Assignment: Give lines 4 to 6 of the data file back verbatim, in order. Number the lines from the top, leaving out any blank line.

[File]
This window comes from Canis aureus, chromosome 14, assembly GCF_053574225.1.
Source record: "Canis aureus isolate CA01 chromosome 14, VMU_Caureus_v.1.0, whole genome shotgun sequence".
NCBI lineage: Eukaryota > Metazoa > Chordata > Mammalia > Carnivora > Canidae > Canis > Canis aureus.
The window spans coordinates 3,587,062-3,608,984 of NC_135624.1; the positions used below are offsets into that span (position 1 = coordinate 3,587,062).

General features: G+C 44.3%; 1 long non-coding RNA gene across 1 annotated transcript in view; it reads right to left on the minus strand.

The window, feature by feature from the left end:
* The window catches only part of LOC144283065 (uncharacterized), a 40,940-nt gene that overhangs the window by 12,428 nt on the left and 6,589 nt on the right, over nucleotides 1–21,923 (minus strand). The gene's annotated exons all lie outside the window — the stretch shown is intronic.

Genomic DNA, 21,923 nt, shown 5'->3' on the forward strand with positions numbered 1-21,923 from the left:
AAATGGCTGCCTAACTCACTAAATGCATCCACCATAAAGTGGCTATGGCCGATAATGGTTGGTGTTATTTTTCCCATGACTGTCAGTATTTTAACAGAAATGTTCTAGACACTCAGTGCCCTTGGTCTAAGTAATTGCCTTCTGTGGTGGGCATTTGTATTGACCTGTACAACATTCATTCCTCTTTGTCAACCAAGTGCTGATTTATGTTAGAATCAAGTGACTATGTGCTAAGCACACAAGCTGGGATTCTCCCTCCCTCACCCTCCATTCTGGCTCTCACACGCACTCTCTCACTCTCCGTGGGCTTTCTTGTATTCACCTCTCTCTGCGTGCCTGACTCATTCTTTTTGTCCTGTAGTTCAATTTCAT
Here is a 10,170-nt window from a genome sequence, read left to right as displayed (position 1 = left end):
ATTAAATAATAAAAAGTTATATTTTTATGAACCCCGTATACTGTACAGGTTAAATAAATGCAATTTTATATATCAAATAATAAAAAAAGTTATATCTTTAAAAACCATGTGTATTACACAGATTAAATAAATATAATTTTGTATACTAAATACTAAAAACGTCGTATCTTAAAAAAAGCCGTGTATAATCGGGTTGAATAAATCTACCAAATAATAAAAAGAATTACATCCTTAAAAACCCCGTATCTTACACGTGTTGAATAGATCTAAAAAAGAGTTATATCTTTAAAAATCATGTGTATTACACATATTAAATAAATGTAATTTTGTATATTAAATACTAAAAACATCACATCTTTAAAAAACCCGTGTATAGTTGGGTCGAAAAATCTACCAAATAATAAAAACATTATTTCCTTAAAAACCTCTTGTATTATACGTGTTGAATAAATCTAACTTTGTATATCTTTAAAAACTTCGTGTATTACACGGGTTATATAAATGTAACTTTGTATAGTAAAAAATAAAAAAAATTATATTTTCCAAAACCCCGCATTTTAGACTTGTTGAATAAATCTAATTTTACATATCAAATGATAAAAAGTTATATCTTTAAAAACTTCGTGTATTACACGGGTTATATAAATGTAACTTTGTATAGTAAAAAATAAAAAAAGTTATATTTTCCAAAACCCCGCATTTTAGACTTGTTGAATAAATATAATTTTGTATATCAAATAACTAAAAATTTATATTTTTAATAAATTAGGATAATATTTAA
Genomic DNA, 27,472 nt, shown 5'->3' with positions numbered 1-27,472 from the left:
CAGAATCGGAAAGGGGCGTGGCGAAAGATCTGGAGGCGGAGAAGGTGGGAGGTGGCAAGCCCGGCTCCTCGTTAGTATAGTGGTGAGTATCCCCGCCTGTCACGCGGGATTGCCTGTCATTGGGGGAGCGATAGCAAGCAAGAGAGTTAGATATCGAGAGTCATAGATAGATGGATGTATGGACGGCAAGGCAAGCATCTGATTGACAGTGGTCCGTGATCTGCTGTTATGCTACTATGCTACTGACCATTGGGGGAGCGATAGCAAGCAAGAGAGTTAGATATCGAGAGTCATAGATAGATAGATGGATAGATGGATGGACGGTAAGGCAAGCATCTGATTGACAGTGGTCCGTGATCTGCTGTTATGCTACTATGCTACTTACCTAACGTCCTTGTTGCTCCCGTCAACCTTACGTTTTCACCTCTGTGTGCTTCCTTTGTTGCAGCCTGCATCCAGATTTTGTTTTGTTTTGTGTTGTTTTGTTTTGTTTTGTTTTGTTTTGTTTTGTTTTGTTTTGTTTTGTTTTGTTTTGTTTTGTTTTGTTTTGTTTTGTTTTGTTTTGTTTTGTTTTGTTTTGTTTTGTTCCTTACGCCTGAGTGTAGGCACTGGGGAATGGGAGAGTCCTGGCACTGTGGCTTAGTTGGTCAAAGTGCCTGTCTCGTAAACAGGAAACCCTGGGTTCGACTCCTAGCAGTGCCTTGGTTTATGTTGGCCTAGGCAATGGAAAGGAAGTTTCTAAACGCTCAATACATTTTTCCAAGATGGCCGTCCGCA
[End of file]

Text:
The window spans coordinates 3,587,062-3,608,984 of NC_135624.1; the positions used below are offsets into that span (position 1 = coordinate 3,587,062).

General features: G+C 44.3%; 1 long non-coding RNA gene across 1 annotated transcript in view; it reads right to left on the minus strand.

The window, feature by feature from the left end: